The acting speaker picked up three PML-N MPs including Begum Tehmina Daultana and Rafique Rajwana and Chaudhry Saud Majeed, and five lawmakers of the Pakistan People's Party - Farhatullah Babar, Syeda Sughra Imam, Ali Musa Gilani, Arif Aziz Sheikh and Jamshed Dasti thus having four from Punjab and one from Khyber Pakhtunkhwa (KPK). Three of the four PPP MPs belonging to Punjab come from the Seraiki belt while Ms Imam belongs to Jhang. One member each of the Muttahida Qaumi Movement (MQM), Pakistan Muslim League-Q (PML-Q), Awami National Party (ANP) and Jamiat Ulema-e-Islam-Fazal (JUI-F) namely Dr Farooq Sattar, Kamil Ali Agha, Haji Adeel and Maulana Abdul Ghafoor Haidri respectively have been opted in the forum.
The first question or objection that can be raised about this composition is that if only Punjab is to be divided then why the political parties like the MQM, ANP and JUI having no say in the Punjab assembly or the province as a whole have been given representation in the commission. Their inclusion would have been justified and fair had the body been assigned the task of recommending creation of provinces in the existing federating units where they were needed. If only Punjab is to be split, the MPs from this province should have been inducted in the commission so that nobody objected or expressed reservations.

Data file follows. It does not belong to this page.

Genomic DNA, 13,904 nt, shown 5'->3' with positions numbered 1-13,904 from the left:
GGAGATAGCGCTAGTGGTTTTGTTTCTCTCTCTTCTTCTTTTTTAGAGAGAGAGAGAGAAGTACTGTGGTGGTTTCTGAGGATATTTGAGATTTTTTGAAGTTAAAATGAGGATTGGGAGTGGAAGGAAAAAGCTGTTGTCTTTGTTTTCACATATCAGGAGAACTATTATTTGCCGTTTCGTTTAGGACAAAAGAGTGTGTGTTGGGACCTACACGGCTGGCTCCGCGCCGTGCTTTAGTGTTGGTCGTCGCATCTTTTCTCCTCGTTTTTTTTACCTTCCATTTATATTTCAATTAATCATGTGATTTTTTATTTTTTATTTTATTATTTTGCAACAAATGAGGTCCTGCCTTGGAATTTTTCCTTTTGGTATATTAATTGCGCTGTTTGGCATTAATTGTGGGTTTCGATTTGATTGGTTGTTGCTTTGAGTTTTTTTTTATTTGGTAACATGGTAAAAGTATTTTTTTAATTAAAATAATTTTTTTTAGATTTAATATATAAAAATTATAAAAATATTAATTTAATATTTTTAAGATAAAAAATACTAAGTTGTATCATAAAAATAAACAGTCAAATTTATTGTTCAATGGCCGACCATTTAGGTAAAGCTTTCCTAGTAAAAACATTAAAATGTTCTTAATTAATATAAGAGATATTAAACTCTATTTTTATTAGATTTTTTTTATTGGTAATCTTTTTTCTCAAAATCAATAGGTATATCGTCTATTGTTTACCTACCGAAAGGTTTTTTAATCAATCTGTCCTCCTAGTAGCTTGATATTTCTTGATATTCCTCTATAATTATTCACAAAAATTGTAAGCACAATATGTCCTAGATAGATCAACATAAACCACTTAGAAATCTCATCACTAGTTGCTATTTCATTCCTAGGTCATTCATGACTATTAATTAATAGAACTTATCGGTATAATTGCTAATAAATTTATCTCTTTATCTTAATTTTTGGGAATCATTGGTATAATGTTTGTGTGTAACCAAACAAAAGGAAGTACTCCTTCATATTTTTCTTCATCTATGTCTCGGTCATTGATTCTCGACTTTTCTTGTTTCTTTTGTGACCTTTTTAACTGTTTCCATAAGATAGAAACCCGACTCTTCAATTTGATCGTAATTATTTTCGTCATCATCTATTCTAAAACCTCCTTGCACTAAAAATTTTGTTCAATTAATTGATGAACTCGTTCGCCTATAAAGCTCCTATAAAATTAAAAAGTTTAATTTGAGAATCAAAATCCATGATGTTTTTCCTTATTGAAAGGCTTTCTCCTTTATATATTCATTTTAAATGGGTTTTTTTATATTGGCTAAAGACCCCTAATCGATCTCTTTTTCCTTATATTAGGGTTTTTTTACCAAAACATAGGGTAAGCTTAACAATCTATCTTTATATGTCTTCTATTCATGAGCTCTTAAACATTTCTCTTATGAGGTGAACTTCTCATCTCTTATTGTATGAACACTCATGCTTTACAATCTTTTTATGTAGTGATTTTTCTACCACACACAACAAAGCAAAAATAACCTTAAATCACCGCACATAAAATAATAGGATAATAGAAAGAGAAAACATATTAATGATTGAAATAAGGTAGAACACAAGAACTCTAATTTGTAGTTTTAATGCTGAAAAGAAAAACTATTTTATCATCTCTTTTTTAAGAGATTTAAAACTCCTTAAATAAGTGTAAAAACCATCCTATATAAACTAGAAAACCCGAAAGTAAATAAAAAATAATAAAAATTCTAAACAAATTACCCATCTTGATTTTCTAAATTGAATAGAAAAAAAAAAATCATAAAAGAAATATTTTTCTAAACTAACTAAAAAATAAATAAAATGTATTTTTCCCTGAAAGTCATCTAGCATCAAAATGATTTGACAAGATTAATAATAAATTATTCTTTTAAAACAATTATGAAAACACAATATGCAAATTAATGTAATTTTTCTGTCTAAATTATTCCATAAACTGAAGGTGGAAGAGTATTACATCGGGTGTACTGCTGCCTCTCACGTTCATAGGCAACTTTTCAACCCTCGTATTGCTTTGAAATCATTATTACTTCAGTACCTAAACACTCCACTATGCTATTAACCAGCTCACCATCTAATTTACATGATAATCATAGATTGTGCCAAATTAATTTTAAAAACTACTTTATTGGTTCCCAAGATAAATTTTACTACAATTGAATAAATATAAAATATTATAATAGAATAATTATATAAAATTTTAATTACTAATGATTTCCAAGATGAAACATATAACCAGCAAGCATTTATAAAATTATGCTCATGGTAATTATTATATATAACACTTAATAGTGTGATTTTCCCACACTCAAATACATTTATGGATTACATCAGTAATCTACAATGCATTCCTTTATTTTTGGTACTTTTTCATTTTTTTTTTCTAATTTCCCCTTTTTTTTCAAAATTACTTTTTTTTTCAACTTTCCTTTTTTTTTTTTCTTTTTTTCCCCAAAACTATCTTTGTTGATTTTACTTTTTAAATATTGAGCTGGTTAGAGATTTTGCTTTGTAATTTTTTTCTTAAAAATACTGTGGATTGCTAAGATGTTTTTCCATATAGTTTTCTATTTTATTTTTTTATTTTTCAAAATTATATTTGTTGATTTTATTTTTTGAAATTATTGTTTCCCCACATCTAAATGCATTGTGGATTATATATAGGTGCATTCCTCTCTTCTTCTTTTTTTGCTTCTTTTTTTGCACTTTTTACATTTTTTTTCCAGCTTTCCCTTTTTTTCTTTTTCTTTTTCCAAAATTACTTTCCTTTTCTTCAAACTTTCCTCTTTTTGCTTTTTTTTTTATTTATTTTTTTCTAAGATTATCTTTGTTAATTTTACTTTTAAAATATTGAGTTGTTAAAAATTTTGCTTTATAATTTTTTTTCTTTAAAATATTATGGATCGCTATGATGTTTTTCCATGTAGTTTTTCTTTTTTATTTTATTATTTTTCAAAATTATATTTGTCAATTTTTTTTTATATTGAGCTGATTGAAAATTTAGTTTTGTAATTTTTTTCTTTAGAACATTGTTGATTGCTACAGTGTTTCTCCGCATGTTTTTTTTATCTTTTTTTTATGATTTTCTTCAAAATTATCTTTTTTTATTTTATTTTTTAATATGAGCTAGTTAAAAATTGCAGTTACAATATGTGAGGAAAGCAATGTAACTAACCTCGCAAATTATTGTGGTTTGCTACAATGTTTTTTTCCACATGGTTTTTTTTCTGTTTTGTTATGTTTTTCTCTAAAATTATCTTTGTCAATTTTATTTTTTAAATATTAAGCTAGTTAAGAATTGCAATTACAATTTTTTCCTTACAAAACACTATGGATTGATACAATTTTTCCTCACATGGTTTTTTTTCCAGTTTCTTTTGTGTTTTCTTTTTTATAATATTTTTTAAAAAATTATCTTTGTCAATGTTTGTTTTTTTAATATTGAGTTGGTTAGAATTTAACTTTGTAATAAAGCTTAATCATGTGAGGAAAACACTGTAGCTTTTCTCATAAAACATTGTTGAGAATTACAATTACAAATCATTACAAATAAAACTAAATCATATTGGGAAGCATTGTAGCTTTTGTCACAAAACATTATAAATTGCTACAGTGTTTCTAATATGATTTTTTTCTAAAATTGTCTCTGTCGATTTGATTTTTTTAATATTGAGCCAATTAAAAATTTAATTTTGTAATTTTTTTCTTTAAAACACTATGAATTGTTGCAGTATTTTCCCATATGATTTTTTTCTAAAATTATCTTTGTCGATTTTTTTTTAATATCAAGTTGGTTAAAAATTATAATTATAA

The PPP's policy on creating Seraiki province has not been consistent. When such a demand was raised over two years back for the first time, the then Prime Minister of the PPP, Yusuf Raza Gilani, who later became a great champion of having this area as a province, dubbed it as a conspiracy against the federation. But later he feverish campaigned to make the Seraiki region a province. He kept harping on it for more than two years. This was naturally an afterthought with the only objective of cashing in on it politically on the premise that the PPP was considerably strong in south Punjab (while the PML-N was relatively weak) and its campaign would bring immense electoral dividends.